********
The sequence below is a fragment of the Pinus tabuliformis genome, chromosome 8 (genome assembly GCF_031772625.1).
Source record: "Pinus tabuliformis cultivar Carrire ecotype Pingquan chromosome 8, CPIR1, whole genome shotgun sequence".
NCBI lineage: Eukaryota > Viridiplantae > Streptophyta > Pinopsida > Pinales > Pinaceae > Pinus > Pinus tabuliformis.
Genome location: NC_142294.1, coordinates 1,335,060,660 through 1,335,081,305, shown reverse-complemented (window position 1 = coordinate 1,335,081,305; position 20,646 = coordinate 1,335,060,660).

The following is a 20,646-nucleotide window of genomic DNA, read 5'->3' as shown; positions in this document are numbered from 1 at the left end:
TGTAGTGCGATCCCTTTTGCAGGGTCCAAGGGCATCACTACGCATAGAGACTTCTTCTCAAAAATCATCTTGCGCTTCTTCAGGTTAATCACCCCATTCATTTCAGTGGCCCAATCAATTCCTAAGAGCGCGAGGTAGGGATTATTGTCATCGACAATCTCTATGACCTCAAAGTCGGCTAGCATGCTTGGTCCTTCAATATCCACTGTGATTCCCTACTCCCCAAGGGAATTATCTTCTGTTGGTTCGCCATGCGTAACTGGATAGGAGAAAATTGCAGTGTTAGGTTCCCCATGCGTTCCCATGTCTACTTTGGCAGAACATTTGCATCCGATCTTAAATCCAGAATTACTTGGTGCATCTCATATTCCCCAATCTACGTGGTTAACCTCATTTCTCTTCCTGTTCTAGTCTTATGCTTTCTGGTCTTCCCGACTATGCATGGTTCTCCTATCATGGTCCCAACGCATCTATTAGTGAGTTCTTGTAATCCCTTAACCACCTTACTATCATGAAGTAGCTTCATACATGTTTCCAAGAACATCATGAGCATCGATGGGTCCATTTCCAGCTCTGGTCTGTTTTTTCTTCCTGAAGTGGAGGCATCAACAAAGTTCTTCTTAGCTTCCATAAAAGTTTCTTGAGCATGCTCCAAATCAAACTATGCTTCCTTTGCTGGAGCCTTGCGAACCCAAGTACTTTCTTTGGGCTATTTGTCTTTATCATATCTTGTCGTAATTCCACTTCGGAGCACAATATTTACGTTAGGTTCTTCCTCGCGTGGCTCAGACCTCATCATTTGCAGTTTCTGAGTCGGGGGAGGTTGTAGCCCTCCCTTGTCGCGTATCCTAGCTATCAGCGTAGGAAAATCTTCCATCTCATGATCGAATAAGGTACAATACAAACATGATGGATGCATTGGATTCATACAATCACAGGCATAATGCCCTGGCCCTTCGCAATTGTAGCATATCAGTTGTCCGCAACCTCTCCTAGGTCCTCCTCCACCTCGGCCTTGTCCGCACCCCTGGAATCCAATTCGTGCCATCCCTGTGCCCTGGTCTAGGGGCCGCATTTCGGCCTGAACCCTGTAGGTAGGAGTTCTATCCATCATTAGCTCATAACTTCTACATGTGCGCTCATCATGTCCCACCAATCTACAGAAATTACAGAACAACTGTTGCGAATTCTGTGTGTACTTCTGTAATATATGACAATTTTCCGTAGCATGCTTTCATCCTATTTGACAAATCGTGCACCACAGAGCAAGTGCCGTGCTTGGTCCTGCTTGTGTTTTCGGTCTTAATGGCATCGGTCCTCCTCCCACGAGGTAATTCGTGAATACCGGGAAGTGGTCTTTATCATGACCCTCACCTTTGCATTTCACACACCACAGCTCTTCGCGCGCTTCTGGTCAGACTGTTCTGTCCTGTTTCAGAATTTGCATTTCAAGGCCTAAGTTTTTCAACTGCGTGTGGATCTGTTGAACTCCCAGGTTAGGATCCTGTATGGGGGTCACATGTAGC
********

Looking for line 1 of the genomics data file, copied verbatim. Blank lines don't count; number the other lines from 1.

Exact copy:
The sequence below is a fragment of the Pinus tabuliformis genome, chromosome 8 (genome assembly GCF_031772625.1).